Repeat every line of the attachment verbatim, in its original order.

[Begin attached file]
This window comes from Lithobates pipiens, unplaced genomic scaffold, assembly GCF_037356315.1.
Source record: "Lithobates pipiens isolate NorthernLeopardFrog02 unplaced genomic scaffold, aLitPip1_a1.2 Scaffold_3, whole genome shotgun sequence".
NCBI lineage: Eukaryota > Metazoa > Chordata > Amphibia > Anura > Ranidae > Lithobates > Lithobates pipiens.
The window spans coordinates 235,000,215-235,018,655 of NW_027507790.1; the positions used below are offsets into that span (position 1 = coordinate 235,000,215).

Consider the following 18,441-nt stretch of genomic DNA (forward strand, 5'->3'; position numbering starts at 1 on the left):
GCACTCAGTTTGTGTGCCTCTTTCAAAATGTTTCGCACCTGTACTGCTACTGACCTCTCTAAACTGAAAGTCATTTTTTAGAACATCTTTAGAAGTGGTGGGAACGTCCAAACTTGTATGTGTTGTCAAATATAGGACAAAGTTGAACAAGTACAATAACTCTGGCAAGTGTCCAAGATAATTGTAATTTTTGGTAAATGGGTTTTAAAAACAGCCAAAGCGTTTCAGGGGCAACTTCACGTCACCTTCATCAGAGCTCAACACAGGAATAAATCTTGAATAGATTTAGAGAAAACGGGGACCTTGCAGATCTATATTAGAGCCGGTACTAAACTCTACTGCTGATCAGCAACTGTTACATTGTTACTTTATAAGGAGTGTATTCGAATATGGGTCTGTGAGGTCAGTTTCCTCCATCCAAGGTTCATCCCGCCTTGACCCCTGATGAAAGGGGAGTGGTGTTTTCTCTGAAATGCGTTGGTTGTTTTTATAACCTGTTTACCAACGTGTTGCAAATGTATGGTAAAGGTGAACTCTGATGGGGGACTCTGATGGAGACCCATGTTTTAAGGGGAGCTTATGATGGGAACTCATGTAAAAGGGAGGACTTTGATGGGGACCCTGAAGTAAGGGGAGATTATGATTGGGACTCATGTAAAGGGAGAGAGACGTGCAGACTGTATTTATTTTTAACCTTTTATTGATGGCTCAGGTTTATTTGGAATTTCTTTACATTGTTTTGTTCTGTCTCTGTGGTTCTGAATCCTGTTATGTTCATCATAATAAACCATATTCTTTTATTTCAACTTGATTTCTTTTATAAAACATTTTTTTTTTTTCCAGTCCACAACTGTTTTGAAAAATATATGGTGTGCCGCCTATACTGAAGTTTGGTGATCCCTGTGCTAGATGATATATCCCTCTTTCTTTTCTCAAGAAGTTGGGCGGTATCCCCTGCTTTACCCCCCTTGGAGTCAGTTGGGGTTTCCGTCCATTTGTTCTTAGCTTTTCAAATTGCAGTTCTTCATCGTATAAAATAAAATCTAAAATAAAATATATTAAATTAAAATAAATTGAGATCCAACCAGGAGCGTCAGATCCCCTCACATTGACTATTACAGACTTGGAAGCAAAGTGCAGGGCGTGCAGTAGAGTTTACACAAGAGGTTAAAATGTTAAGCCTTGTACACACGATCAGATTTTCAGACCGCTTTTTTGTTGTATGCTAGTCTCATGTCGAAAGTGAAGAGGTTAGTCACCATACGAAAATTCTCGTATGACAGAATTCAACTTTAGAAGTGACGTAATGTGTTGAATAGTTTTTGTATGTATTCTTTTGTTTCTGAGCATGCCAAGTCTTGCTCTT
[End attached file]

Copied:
This window comes from Lithobates pipiens, unplaced genomic scaffold, assembly GCF_037356315.1.
Source record: "Lithobates pipiens isolate NorthernLeopardFrog02 unplaced genomic scaffold, aLitPip1_a1.2 Scaffold_3, whole genome shotgun sequence".
NCBI lineage: Eukaryota > Metazoa > Chordata > Amphibia > Anura > Ranidae > Lithobates > Lithobates pipiens.
The window spans coordinates 235,000,215-235,018,655 of NW_027507790.1; the positions used below are offsets into that span (position 1 = coordinate 235,000,215).

Consider the following 18,441-nt stretch of genomic DNA (forward strand, 5'->3'; position numbering starts at 1 on the left):
GCACTCAGTTTGTGTGCCTCTTTCAAAATGTTTCGCACCTGTACTGCTACTGACCTCTCTAAACTGAAAGTCATTTTTTAGAACATCTTTAGAAGTGGTGGGAACGTCCAAACTTGTATGTGTTGTCAAATATAGGACAAAGTTGAACAAGTACAATAACTCTGGCAAGTGTCCAAGATAATTGTAATTTTTGGTAAATGGGTTTTAAAAACAGCCAAAGCGTTTCAGGGGCAACTTCACGTCACCTTCATCAGAGCTCAACACAGGAATAAATCTTGAATAGATTTAGAGAAAACGGGGACCTTGCAGATCTATATTAGAGCCGGTACTAAACTCTACTGCTGATCAGCAACTGTTACATTGTTACTTTATAAGGAGTGTATTCGAATATGGGTCTGTGAGGTCAGTTTCCTCCATCCAAGGTTCATCCCGCCTTGACCCCTGATGAAAGGGGAGTGGTGTTTTCTCTGAAATGCGTTGGTTGTTTTTATAACCTGTTTACCAACGTGTTGCAAATGTATGGTAAAGGTGAACTCTGATGGGGGACTCTGATGGAGACCCATGTTTTAAGGGGAGCTTATGATGGGAACTCATGTAAAAGGGAGGACTTTGATGGGGACCCTGAAGTAAGGGGAGATTATGATTGGGACTCATGTAAAGGGAGAGAGACGTGCAGACTGTATTTATTTTTAACCTTTTATTGATGGCTCAGGTTTATTTGGAATTTCTTTACATTGTTTTGTTCTGTCTCTGTGGTTCTGAATCCTGTTATGTTCATCATAATAAACCATATTCTTTTATTTCAACTTGATTTCTTTTATAAAACATTTTTTTTTTTTCCAGTCCACAACTGTTTTGAAAAATATATGGTGTGCCGCCTATACTGAAGTTTGGTGATCCCTGTGCTAGATGATATATCCCTCTTTCTTTTCTCAAGAAGTTGGGCGGTATCCCCTGCTTTACCCCCCTTGGAGTCAGTTGGGGTTTCCGTCCATTTGTTCTTAGCTTTTCAAATTGCAGTTCTTCATCGTATAAAATAAAATCTAAAATAAAATATATTAAATTAAAATAAATTGAGATCCAACCAGGAGCGTCAGATCCCCTCACATTGACTATTACAGACTTGGAAGCAAAGTGCAGGGCGTGCAGTAGAGTTTACACAAGAGGTTAAAATGTTAAGCCTTGTACACACGATCAGATTTTCAGACCGCTTTTTTGTTGTATGCTAGTCTCATGTCGAAAGTGAAGAGGTTAGTCACCATACGAAAATTCTCGTATGACAGAATTCAACTTTAGAAGTGACGTAATGTGTTGAATAGTTTTTGTATGTATTCTTTTGTTTCTGAGCATGCCAAGTCTTGCTCTT